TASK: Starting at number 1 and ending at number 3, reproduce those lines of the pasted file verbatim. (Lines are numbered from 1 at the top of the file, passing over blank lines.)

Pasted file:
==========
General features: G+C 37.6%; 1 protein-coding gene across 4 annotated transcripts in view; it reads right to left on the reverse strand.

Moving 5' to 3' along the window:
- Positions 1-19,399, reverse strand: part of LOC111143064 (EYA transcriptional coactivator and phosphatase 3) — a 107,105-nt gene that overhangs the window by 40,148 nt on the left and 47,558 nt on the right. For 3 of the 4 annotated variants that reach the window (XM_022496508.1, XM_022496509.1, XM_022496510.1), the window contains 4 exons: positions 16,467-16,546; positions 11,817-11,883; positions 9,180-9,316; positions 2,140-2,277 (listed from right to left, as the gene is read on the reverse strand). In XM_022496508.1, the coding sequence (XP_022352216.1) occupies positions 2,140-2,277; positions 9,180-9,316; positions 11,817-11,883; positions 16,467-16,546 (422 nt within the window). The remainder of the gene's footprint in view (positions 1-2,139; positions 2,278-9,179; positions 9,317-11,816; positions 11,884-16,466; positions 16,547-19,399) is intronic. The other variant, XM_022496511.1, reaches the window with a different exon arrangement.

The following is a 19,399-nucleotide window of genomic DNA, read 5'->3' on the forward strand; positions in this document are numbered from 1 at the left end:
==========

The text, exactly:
General features: G+C 37.6%; 1 protein-coding gene across 4 annotated transcripts in view; it reads right to left on the reverse strand.

Moving 5' to 3' along the window:
- Positions 1-19,399, reverse strand: part of LOC111143064 (EYA transcriptional coactivator and phosphatase 3) — a 107,105-nt gene that overhangs the window by 40,148 nt on the left and 47,558 nt on the right. For 3 of the 4 annotated variants that reach the window (XM_022496508.1, XM_022496509.1, XM_022496510.1), the window contains 4 exons: positions 16,467-16,546; positions 11,817-11,883; positions 9,180-9,316; positions 2,140-2,277 (listed from right to left, as the gene is read on the reverse strand). In XM_022496508.1, the coding sequence (XP_022352216.1) occupies positions 2,140-2,277; positions 9,180-9,316; positions 11,817-11,883; positions 16,467-16,546 (422 nt within the window). The remainder of the gene's footprint in view (positions 1-2,139; positions 2,278-9,179; positions 9,317-11,816; positions 11,884-16,466; positions 16,547-19,399) is intronic. The other variant, XM_022496511.1, reaches the window with a different exon arrangement.